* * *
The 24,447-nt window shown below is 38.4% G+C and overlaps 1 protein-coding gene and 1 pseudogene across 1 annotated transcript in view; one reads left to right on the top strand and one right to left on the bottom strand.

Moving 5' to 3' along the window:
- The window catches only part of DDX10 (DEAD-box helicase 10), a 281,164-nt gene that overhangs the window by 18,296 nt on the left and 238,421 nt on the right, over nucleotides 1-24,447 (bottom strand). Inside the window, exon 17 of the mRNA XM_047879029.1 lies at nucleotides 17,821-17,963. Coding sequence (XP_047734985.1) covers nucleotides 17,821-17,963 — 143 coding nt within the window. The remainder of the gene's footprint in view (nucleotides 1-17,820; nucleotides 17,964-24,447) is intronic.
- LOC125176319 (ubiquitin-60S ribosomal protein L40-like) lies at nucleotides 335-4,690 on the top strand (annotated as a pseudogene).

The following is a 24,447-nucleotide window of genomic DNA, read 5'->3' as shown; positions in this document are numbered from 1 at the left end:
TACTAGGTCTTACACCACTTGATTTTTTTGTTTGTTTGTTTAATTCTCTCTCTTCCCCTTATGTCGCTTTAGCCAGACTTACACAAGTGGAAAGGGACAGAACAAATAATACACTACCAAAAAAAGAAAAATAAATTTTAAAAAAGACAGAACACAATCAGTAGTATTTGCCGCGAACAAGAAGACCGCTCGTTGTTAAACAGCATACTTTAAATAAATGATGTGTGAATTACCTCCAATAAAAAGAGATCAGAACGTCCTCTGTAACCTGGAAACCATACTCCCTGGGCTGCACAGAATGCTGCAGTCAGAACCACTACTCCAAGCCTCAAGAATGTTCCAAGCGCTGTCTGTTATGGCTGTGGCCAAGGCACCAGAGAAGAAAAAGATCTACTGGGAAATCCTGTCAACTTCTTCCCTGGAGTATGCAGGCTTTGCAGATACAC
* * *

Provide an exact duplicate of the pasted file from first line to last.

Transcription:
The 24,447-nt window shown below is 38.4% G+C and overlaps 1 protein-coding gene and 1 pseudogene across 1 annotated transcript in view; one reads left to right on the top strand and one right to left on the bottom strand.

Moving 5' to 3' along the window:
- The window catches only part of DDX10 (DEAD-box helicase 10), a 281,164-nt gene that overhangs the window by 18,296 nt on the left and 238,421 nt on the right, over nucleotides 1-24,447 (bottom strand). Inside the window, exon 17 of the mRNA XM_047879029.1 lies at nucleotides 17,821-17,963. Coding sequence (XP_047734985.1) covers nucleotides 17,821-17,963 — 143 coding nt within the window. The remainder of the gene's footprint in view (nucleotides 1-17,820; nucleotides 17,964-24,447) is intronic.
- LOC125176319 (ubiquitin-60S ribosomal protein L40-like) lies at nucleotides 335-4,690 on the top strand (annotated as a pseudogene).

The following is a 24,447-nucleotide window of genomic DNA, read 5'->3' as shown; positions in this document are numbered from 1 at the left end:
TACTAGGTCTTACACCACTTGATTTTTTTGTTTGTTTGTTTAATTCTCTCTCTTCCCCTTATGTCGCTTTAGCCAGACTTACACAAGTGGAAAGGGACAGAACAAATAATACACTACCAAAAAAAGAAAAATAAATTTTAAAAAAGACAGAACACAATCAGTAGTATTTGCCGCGAACAAGAAGACCGCTCGTTGTTAAACAGCATACTTTAAATAAATGATGTGTGAATTACCTCCAATAAAAAGAGATCAGAACGTCCTCTGTAACCTGGAAACCATACTCCCTGGGCTGCACAGAATGCTGCAGTCAGAACCACTACTCCAAGCCTCAAGAATGTTCCAAGCGCTGTCTGTTATGGCTGTGGCCAAGGCACCAGAGAAGAAAAAGATCTACTGGGAAATCCTGTCAACTTCTTCCCTGGAGTATGCAGGCTTTGCAGATACAC